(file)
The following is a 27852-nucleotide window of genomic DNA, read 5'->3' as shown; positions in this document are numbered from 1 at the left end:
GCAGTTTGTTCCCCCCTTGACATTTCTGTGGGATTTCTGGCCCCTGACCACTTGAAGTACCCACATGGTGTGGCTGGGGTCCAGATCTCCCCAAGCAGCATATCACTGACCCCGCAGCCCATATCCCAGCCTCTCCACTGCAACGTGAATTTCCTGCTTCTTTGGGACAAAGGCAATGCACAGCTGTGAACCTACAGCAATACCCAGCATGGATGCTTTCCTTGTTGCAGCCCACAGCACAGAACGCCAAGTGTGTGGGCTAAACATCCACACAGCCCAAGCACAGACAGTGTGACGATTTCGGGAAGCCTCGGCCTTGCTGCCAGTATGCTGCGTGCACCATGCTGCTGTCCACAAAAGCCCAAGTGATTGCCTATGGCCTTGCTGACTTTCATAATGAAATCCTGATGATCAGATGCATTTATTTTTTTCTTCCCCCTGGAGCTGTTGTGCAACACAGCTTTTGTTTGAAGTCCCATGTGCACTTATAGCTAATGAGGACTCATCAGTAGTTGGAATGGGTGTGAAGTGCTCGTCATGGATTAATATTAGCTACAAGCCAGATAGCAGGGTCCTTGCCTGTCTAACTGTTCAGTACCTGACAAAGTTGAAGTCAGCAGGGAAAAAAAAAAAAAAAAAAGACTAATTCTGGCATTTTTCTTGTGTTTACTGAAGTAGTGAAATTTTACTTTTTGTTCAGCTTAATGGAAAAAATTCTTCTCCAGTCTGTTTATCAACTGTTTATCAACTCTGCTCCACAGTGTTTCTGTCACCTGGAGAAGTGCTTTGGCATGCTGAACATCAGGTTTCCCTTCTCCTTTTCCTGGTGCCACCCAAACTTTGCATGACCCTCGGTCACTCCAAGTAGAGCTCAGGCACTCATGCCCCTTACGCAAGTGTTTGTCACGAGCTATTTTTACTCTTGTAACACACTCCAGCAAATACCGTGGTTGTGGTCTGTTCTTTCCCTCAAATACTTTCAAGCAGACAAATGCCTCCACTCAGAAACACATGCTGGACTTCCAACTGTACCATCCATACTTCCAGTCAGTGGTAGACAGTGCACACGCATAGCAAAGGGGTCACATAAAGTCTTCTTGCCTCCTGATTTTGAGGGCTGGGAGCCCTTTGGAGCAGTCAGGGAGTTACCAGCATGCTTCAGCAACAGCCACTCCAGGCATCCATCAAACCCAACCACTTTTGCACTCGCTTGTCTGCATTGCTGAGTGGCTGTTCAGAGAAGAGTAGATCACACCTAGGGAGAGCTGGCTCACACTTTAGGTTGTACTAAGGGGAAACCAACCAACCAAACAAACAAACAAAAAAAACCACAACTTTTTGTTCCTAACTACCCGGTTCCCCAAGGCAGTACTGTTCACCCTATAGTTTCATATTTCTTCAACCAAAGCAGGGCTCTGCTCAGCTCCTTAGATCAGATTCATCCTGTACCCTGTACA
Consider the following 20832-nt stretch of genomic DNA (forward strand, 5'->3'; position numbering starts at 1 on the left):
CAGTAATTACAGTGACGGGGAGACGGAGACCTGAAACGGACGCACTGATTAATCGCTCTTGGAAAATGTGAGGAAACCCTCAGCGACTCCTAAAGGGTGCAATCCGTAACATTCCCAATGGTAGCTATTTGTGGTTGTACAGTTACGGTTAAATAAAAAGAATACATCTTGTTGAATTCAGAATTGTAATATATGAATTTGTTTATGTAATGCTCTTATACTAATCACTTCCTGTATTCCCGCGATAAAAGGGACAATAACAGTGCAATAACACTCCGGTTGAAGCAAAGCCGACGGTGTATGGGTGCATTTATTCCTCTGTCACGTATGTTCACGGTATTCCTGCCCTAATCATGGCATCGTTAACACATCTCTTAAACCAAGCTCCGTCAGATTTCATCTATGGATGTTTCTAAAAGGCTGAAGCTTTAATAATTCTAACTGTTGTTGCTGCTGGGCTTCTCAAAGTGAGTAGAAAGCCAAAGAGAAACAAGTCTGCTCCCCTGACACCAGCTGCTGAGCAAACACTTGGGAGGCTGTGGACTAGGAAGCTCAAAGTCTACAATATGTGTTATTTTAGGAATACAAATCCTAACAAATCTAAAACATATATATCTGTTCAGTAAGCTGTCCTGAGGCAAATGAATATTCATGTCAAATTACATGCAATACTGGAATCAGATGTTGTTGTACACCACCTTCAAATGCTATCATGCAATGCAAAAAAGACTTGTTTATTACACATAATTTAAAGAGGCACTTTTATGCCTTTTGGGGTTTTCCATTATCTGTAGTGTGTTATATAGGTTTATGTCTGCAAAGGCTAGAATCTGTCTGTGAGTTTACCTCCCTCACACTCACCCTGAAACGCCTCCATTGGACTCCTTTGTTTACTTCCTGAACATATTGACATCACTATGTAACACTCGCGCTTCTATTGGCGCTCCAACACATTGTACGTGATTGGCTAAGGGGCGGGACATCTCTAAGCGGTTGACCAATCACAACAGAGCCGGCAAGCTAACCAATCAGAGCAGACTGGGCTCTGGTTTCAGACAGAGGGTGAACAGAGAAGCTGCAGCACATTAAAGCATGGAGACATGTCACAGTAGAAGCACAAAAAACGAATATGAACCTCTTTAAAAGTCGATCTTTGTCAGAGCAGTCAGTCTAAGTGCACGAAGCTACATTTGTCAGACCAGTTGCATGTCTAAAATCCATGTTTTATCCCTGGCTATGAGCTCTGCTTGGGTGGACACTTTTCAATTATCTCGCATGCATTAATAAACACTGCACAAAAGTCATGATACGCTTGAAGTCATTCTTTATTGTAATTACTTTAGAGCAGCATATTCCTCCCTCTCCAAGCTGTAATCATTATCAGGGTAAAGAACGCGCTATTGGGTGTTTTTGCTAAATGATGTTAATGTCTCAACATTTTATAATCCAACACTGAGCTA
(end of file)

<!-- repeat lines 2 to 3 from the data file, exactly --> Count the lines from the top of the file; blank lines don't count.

GCAGTTTGTTCCCCCCTTGACATTTCTGTGGGATTTCTGGCCCCTGACCACTTGAAGTACCCACATGGTGTGGCTGGGGTCCAGATCTCCCCAAGCAGCATATCACTGACCCCGCAGCCCATATCCCAGCCTCTCCACTGCAACGTGAATTTCCTGCTTCTTTGGGACAAAGGCAATGCACAGCTGTGAACCTACAGCAATACCCAGCATGGATGCTTTCCTTGTTGCAGCCCACAGCACAGAACGCCAAGTGTGTGGGCTAAACATCCACACAGCCCAAGCACAGACAGTGTGACGATTTCGGGAAGCCTCGGCCTTGCTGCCAGTATGCTGCGTGCACCATGCTGCTGTCCACAAAAGCCCAAGTGATTGCCTATGGCCTTGCTGACTTTCATAATGAAATCCTGATGATCAGATGCATTTATTTTTTTCTTCCCCCTGGAGCTGTTGTGCAACACAGCTTTTGTTTGAAGTCCCATGTGCACTTATAGCTAATGAGGACTCATCAGTAGTTGGAATGGGTGTGAAGTGCTCGTCATGGATTAATATTAGCTACAAGCCAGATAGCAGGGTCCTTGCCTGTCTAACTGTTCAGTACCTGACAAAGTTGAAGTCAGCAGGGAAAAAAAAAAAAAAAAAAGACTAATTCTGGCATTTTTCTTGTGTTTACTGAAGTAGTGAAATTTTACTTTTTGTTCAGCTTAATGGAAAAAATTCTTCTCCAGTCTGTTTATCAACTGTTTATCAACTCTGCTCCACAGTGTTTCTGTCACCTGGAGAAGTGCTTTGGCATGCTGAACATCAGGTTTCCCTTCTCCTTTTCCTGGTGCCACCCAAACTTTGCATGACCCTCGGTCACTCCAAGTAGAGCTCAGGCACTCATGCCCCTTACGCAAGTGTTTGTCACGAGCTATTTTTACTCTTGTAACACACTCCAGCAAATACCGTGGTTGTGGTCTGTTCTTTCCCTCAAATACTTTCAAGCAGACAAATGCCTCCACTCAGAAACACATGCTGGACTTCCAACTGTACCATCCATACTTCCAGTCAGTGGTAGACAGTGCACACGCATAGCAAAGGGGTCACATAAAGTCTTCTTGCCTCCTGATTTTGAGGGCTGGGAGCCCTTTGGAGCAGTCAGGGAGTTACCAGCATGCTTCAGCAACAGCCACTCCAGGCATCCATCAAACCCAACCACTTTTGCACTCGCTTGTCTGCATTGCTGAGTGGCTGTTCAGAGAAGAGTAGATCACACCTAGGGAGAGCTGGCTCACACTTTAGGTTGTACTAAGGGGAAACCAACCAACCAAACAAACAAACAAAAAAAACCACAACTTTTTGTTCCTAACTACCCGGTTCCCCAAGGCAGTACTGTTCACCCTATAGTTTCATATTTCTTCAACCAAAGCAGGGCTCTGCTCAGCTCCTTAGATCAGATTCATCCTGTACCCTGTACA
Consider the following 20832-nt stretch of genomic DNA (forward strand, 5'->3'; position numbering starts at 1 on the left):